Euclidean to Riemannian gradient  M.egrad2rgrad(X, egrad) 
$\operatorname{grad} f(X) = P_X(\nabla f(X))$, where egrad
represents the Euclidean gradient $\nabla f(X)$, which is a
vector in the ambient space. 
Euclidean to Riemannian Hessian  M.ehess2rhess(X, egrad, ehess, S) 
$(\operatorname{Hess} f(X)[U])_i = P_{X_i}\left(
(\nabla^2 f(X)[U])_i  U_i
\operatorname{sym}\left( X_i^T (\nabla f(X))_i \right)
\right)$, for $i = 1\ldots k$, where S
represents the tangent vector $U = (X_1S_1, \ldots,
X_kS_k)$, egrad represents the Euclidean
gradient $\nabla f(X)$, ehess represents the
Euclidean Hessian $\nabla^2 f(X)[U]$ (the two latter being
vectors in the ambient space) and $\operatorname{sym}$
extracts the symmetric part of a matrix:
$\operatorname{sym}(A) = \frac{A+A^T}{2}$. 
Exponential map  M.exp(X, S, t) 
$(\operatorname{Exp}_X(tU))_i =
X_i\operatorname{exp}(tS_i)$ where S
represents the tangent vector $U = (X_1S_1, \ldots, X_kS_k)$
and $\operatorname{exp}$ denotes the matrix exponential expm . 
Retraction  M.retr(X, S, t) 
$\left( \operatorname{Retr}_X(tU) \right)_i = \operatorname{qfactor}(X_i+tU_i)$, where $\operatorname{qfactor}$ extracts the Qfactor of the QR decomposition with positive elements on the diagonal of R. This is guaranteed to always return a proper rotation matrix, i.e., with determinant +1.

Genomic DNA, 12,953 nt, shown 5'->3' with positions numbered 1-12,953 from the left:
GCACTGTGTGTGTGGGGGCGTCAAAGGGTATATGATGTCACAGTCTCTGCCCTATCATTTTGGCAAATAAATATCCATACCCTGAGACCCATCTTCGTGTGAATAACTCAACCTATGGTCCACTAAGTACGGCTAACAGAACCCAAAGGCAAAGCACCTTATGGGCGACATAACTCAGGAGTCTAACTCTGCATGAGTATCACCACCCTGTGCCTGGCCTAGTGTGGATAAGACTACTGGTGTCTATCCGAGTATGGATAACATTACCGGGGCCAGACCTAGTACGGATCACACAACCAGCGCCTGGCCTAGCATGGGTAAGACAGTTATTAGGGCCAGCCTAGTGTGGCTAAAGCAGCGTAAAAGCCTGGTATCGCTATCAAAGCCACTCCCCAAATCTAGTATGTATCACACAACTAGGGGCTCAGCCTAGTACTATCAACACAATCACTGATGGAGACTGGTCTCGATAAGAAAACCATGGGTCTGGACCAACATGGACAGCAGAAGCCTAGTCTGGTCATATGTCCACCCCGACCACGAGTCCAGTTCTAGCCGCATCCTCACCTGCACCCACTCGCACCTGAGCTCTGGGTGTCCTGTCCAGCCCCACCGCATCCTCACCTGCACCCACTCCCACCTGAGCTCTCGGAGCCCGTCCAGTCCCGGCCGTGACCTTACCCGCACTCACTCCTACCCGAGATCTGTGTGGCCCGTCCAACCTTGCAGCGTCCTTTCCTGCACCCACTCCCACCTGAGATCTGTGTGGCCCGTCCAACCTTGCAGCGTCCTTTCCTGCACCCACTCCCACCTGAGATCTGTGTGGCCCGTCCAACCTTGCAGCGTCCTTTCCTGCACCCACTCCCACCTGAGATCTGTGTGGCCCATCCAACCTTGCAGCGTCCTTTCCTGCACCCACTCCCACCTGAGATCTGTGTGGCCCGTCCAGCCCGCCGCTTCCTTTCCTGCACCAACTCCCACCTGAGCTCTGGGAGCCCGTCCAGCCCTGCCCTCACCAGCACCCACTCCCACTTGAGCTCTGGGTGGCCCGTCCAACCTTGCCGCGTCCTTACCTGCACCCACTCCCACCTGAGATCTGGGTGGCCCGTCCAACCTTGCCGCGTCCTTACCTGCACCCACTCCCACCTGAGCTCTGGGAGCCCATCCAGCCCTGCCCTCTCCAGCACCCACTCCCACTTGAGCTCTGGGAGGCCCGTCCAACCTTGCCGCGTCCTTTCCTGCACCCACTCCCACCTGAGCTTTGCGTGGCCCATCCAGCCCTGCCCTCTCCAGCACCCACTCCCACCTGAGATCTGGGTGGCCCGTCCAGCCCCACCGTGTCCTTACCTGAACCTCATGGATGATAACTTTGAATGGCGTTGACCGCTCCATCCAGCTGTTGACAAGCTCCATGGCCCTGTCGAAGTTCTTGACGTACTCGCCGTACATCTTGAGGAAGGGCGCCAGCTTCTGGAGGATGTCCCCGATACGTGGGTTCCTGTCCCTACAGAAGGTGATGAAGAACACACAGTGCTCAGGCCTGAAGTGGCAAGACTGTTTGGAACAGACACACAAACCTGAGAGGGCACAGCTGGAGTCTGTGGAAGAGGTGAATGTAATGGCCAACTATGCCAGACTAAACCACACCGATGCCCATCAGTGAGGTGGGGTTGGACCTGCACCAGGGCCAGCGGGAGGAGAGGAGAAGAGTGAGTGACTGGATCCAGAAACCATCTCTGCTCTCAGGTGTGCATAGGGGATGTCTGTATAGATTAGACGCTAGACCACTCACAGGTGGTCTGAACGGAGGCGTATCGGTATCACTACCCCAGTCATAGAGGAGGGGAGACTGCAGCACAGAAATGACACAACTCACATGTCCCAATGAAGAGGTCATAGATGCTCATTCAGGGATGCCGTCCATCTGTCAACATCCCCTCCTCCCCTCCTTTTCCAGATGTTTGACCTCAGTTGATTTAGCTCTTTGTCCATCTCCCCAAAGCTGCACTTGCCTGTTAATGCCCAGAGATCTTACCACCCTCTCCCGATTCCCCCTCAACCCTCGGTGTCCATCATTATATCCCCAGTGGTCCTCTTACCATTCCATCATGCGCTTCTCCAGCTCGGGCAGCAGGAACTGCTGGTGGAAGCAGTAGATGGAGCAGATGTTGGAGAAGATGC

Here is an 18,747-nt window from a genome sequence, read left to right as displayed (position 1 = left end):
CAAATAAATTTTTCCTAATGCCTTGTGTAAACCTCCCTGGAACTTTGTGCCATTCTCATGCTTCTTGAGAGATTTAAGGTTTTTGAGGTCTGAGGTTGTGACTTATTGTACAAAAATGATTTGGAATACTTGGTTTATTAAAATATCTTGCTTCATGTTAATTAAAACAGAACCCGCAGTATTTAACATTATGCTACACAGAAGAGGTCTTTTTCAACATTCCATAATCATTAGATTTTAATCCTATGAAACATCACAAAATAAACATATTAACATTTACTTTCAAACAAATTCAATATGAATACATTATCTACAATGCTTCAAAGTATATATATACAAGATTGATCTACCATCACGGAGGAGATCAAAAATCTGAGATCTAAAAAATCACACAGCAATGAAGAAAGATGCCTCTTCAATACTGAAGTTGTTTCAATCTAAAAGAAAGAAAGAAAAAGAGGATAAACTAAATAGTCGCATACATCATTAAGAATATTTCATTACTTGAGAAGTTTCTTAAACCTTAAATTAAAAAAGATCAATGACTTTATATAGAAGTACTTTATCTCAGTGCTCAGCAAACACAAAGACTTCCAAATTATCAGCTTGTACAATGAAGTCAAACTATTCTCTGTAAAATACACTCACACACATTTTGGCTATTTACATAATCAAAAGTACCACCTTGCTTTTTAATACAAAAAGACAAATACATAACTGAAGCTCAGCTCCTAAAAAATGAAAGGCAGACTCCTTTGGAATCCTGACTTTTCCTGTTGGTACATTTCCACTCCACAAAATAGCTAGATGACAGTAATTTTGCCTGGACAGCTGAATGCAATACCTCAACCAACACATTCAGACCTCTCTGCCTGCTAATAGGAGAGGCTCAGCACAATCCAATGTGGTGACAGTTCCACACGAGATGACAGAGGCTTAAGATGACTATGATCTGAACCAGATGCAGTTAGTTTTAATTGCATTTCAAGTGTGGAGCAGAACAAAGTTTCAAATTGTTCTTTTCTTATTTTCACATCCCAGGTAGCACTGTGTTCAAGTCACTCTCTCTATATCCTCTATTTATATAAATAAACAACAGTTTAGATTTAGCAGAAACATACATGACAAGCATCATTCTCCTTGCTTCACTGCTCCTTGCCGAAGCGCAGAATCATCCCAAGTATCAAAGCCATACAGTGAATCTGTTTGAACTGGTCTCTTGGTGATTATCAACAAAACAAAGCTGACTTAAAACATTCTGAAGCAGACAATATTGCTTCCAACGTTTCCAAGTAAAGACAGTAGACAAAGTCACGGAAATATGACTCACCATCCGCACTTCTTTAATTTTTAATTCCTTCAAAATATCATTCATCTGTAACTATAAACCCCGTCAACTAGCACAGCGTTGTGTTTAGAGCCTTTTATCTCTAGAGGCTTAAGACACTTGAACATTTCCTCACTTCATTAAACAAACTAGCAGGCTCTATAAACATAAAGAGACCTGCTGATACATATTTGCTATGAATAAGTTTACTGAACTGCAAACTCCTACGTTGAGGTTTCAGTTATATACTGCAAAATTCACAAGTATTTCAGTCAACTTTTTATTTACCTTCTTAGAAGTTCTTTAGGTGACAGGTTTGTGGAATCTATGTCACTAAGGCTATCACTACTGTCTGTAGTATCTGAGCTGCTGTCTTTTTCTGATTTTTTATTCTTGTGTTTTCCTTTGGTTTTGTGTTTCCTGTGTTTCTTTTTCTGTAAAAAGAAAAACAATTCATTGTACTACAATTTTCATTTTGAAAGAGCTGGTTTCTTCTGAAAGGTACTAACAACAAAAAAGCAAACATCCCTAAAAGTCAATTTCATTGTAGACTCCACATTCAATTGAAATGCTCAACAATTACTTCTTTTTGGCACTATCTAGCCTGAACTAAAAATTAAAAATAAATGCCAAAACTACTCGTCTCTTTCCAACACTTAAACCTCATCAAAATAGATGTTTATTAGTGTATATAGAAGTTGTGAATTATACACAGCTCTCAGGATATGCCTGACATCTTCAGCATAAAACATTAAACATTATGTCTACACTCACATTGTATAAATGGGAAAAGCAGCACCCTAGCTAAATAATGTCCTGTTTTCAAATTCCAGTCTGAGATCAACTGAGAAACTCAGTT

Logarithmic map  S = M.log(X, Y) 
$(\operatorname{Log}_X(Y))_i = X_iS_i$, with $S_i =
\operatorname{log}(X_i^T Y_i)$ where $\operatorname{log}$
denotes the matrix logarithm logm . 
Random point  M.rand() 
Returns a point uniformly at random w.r.t. the natural measure, following the algorithm described in [Mez07]. Essentially, computes the Qfactor of a QR decomposition of a matrix with i.i.d. normal entries and makes sure the determinant is +1. 
Random vector  M.randvec(X) 
Returns a unitnorm tangent vector at $X$ with uniformly random direction. 
Vector transport  M.transp(X, Y, S) 
$\left(\operatorname{Transp}_{Y\leftarrow X}(U) \right)_i
= Y_iS_i$, where S represents a tangent vector
$U = (X_1S_1, \ldots, X_kS_k)$ at $X$ that is transported to
the tangent space at $Y$. Since tangent vectors are